Andrew Miller posted a piece on Edutopia almost a year ago titled “When Grading Harms Student Learning,” which he ends with “an essential question to ponder: How can we grade and assess in a way that provides hope to all students?”
By the time Miller’s post showed up in my Twitter feed this week, it had drawn 31 responses.
Polar positions on grading
As you might guess, the comments on Miller’s post ranged from a recommending that grades be eliminated entirely saying indirectly that grades—or at least the standards they seem to represent—are an essential part of the school’s role in preparing students for life after school.
Mark Barnes takes the first position:
“Have you considered eliminating all number and letter grades? Is it possible that if a child does not complete an activity, there’s a problem with an activity? Number and letter grades lie about learning. Learning can never be measured.”
Mrs Hitchcock, an 8th grade science teacher from Eagar AZ leans, somewhat reluctantly, toward the tough love approach:
“On the one hand, our kids are more than just grades. On the other hand, we ARE still trying to teach kids to be responsible adults…Compliance is a HUGE part of being an adult, and public school is the only place a lot of kids will ever be held accountable for anything.”
Her sentiment was echoed by Kimberly Livaudais, who has taught 7-12 and at the college level.
“[college] students are so used to being able to turn work in late or re-test that many of them fail their first year when they have that rude awakening.”
Grades aren’t going away
I see no chance that schools will get rid of grading systems any time soon: They are too convenient.
(Convenience is one of the most desirable characteristics of 21st century products and services)
Nor do I see large employers abandoning grades as a hiring consideration, even while deploring the fact that grades are meaningless.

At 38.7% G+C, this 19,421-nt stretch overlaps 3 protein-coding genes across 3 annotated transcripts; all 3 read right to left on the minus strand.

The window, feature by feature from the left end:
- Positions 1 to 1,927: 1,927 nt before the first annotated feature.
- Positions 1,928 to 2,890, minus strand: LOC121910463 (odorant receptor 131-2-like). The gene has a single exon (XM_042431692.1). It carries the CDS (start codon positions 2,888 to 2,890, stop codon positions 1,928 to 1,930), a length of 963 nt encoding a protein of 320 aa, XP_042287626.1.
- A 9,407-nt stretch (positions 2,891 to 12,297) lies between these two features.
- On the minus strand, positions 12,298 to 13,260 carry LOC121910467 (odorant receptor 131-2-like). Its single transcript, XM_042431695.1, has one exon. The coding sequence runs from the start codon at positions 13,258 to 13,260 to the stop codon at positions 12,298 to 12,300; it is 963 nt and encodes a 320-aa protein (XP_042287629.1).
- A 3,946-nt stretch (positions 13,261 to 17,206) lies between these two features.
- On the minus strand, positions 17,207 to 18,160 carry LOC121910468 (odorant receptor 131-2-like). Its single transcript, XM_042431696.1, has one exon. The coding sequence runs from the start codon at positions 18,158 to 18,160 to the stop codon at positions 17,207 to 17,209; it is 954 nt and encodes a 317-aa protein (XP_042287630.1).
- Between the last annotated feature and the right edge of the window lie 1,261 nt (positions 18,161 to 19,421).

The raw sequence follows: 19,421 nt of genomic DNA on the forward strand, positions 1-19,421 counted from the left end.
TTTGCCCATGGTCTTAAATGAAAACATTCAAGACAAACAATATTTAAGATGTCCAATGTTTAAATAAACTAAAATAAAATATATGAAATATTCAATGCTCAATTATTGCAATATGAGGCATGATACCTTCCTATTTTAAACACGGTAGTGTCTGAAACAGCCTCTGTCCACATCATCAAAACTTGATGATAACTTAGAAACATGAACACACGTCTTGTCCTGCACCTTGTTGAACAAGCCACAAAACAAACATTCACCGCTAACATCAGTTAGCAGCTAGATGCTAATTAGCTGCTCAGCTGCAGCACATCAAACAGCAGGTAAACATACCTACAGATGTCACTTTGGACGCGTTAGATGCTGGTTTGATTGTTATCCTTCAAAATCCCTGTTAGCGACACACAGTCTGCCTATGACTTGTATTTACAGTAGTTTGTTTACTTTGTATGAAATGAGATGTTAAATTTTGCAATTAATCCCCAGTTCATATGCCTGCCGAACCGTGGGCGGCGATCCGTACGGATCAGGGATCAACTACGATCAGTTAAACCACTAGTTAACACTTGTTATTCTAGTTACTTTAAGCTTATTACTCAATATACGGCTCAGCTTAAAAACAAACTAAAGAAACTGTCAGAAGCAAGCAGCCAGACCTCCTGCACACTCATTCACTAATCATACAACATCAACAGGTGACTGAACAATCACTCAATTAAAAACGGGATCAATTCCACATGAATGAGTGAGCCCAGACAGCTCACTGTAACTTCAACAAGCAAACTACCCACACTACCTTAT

As an employer who also worked in human resources, I know employers who need staff ASAP are not going to look through electronic portfolios at least until they’ve narrowed the candidate pool to between three and five people: Portfolios aren’t convenient.
I also don’t see digital badges gaining traction among employers hiring for low-end, no-degree-needed jobs for the same reason: convenience. Employers hiring for those jobs aren’t going to click a half-dozen links to see what Josh’s badges mean.
And a surprising number of employers who ask applicants to email a letter of application don’t know those blue underlines in email messages indicate a clickable link.
My position on grading
My own position on grading sits somewhere between the two.
Don Doehla stated my position better than I can:
“We should have grading systems which honor growth, which empower, and which help support reflective practices.”
Such grading systems would accomplish Miller’s goal of providing students with hope that they aren’t doomed to a life of failure without encouraging students to think effort is the same as accomplishment.
Iteration is key to deep learning
I decided 40-some years ago that grading systems “which honor growth, empower, and support reflective practices” are incompatible with teaching content by units and with arbitrary marking periods. Even semester grades are a stretch for many subjects.
The most important concepts rarely can be mastered within a single unit: Important concepts are important because they apply to a great many specifics and have wide applicability.
Students need to be exposed to multiple examples of a concept and often need to be exposed to the concept in multiple ways. Squeezing a half-dozen examples shown via a half-dozen techniques into two class periods is not nearly as useful as spreading the material out in smaller doses over a period of weeks.
Teaching important skills requires even more iterations—which means a longer time frame—than teaching concepts.
The total amount of class time required for iterative teaching can be less than the time required for the concentrated focus, but is may very well need to extend over several marking periods.